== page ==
Danger or opportunity?

One company we interviewed today at the CMEF show here in Schenzen, China was the Perlong Group, which manufactures analog and digital X-ray imaging equipment. Most of the company's sales are in China and it does not yet have CE and FDA approvals to target the European and U.S. markets. According to the company, it started exhibiting at the event in 1996. Interestingly, before 2000, there were no international visitors -- now there are so many, the company needs three translators just to keep up. Although the company has not yet penetrated the U.S. market, it has been exhibiting in American shows such as AACC for a few years.

The energy in the air at this show is fantastic. In fact, this enerby is everywhere in the business sections of the city. One individual called China "the global stage" and that statement certainly seems true. It was announced on TV today that China is now the biggest consumer of automobiles in the world. The people's attitude toward the world recession can be summed in the concept of "Wei Ji," two Chinese characters that together symbolize Danger/Opportunity. In other words, whenever you are in a risky situation (recession), you are being presented an opportunity.

Interestingly, our guides Jan and Shell are young Chinese women who are quite independent in that they have good careers at Reed Sinophram, the show organizer, as translators and facilitators. Yet they belong to the Communist Party. They tell me that the Chinese vision is to temporarily implement capitalism to put into place the infrastructure and access to health care needed for the company to progress to a developed nation. Once that happens, they say, the country intends to revert to a kind of new form of communism in which everyone is taken care of and everyone is happy. What a beautiful ideal! Shangri La. This will not happen in their lifetimes, but they don't mind working for the future good.

The downside to all this growth: Travel a bit outside of the main business districts and you see how the common Chinese person lives in new cities such as Schenzen. I used the woman's bathroom at the local shopping area and it was but a pit in the ground that you crouch over to pee. And apartment highrises cram in their inhabitants like sardines. The apartment buildings are like mile-high rabbit warrens. All the lighting seems to be florescent, and although Schenzen is in the tropical zone, and therefore HUMID as heck, none of the units seemed to be air conditioned. The new hotels, though, are five-star and beautiful.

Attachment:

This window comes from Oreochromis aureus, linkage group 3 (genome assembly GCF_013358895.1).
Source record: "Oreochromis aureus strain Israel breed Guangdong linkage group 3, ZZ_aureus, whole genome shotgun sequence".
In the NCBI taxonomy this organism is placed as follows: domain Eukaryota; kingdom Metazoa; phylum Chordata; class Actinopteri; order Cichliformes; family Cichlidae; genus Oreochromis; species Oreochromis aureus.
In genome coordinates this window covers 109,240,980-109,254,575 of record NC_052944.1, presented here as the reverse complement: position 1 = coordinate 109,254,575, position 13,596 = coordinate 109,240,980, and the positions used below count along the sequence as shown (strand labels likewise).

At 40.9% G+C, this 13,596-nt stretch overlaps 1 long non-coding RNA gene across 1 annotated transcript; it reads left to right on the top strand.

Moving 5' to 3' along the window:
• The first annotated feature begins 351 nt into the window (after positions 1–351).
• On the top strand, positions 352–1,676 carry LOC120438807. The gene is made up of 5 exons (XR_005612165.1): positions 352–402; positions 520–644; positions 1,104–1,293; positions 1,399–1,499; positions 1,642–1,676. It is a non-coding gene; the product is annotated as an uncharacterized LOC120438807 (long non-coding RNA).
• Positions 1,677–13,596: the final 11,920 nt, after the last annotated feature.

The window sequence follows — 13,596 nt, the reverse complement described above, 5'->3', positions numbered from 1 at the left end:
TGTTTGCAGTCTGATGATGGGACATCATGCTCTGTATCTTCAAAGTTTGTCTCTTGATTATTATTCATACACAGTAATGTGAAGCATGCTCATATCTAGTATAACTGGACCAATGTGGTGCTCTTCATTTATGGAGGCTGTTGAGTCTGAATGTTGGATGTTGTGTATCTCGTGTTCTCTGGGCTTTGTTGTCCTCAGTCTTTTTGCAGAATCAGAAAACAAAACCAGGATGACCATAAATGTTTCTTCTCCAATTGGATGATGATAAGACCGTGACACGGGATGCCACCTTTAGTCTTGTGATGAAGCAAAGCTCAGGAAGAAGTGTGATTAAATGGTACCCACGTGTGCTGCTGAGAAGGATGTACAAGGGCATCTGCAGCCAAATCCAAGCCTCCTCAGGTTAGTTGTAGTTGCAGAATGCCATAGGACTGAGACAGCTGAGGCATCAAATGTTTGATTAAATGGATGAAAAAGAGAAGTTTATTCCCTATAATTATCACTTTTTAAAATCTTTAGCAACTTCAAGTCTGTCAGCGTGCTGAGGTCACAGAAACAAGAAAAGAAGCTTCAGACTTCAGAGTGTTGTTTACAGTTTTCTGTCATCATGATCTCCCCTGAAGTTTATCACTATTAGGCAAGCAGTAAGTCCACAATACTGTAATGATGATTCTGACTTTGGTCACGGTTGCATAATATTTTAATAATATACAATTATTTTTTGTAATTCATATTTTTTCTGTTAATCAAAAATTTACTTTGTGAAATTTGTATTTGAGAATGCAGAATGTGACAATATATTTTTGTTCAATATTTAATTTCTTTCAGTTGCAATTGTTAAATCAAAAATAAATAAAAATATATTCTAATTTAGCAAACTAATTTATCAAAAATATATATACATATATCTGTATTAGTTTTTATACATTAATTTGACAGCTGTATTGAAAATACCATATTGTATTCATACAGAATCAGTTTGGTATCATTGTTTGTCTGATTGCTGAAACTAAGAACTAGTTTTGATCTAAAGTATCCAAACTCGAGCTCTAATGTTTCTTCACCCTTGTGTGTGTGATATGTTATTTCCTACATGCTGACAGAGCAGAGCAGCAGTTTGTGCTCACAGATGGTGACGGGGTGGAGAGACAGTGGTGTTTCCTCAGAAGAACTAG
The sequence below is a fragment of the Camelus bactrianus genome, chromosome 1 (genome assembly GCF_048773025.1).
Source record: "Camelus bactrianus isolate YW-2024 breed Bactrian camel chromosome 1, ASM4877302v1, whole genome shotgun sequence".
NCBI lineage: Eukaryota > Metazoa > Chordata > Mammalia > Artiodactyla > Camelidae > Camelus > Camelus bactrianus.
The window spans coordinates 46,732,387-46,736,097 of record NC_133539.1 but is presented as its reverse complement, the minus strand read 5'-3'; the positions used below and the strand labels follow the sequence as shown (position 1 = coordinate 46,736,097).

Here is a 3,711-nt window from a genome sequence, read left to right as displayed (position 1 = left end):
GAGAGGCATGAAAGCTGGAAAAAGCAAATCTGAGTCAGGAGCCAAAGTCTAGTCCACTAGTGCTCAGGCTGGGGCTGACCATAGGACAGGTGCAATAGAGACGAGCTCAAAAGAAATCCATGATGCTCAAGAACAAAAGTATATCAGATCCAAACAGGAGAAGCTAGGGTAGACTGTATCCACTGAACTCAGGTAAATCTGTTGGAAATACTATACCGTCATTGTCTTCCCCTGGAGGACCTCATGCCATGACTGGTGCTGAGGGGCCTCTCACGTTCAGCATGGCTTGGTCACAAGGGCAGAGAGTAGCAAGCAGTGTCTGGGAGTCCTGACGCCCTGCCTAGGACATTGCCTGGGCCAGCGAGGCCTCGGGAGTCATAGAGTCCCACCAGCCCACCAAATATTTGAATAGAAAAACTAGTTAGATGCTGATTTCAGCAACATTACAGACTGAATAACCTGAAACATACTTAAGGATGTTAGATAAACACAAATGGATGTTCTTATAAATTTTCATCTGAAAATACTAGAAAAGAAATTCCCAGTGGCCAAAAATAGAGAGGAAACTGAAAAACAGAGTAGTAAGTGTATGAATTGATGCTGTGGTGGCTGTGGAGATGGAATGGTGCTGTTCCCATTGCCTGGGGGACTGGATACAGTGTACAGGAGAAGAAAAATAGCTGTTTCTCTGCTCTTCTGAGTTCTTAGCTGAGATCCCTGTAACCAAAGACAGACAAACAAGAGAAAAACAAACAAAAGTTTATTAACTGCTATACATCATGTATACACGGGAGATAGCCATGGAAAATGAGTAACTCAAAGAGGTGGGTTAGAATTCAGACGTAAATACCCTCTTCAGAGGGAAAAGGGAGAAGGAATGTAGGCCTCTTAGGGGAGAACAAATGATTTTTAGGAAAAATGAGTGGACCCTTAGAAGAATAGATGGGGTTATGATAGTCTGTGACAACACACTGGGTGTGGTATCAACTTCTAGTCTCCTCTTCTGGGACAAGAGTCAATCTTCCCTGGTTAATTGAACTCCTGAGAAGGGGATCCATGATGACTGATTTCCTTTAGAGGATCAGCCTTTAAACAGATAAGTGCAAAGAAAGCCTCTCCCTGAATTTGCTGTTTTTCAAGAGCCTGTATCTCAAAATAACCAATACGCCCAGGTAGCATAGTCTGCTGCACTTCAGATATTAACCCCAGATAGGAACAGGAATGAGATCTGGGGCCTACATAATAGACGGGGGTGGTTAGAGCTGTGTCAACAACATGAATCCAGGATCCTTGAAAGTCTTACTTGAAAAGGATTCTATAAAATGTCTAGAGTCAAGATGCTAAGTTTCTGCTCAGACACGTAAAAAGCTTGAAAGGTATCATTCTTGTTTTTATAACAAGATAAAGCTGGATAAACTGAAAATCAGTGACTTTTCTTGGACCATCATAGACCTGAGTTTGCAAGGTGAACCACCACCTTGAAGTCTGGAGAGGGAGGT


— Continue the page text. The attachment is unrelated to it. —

We visited lots more exhibitors in the next few days...Stay tuned to MACHINE DESIGN and Medical Design magazines for more stories on China and international business...

In the meantime, we spent our last evening here shopping. I am completely over a bad case of jet lag and now wish I could stay here longer -- would like to visit Beijing and Hong Kong, for instance. By the way -- this is fun -- the girls told me what my name is in Chinese. Here, the convention is when you use given name and surname, the last name goes first. So my name -- Gordon Leslie -- in Chinese is "Gao Li Li" (Li in this case means "jasmine." Another Li character means "beautiful.")

Hide comments


  • Allowed HTML tags: <em> <strong> <blockquote> <br> <p>

Plain text

  • No HTML tags allowed.
  • Web page addresses and e-mail addresses turn into links automatically.
  • Lines and paragraphs break automatically.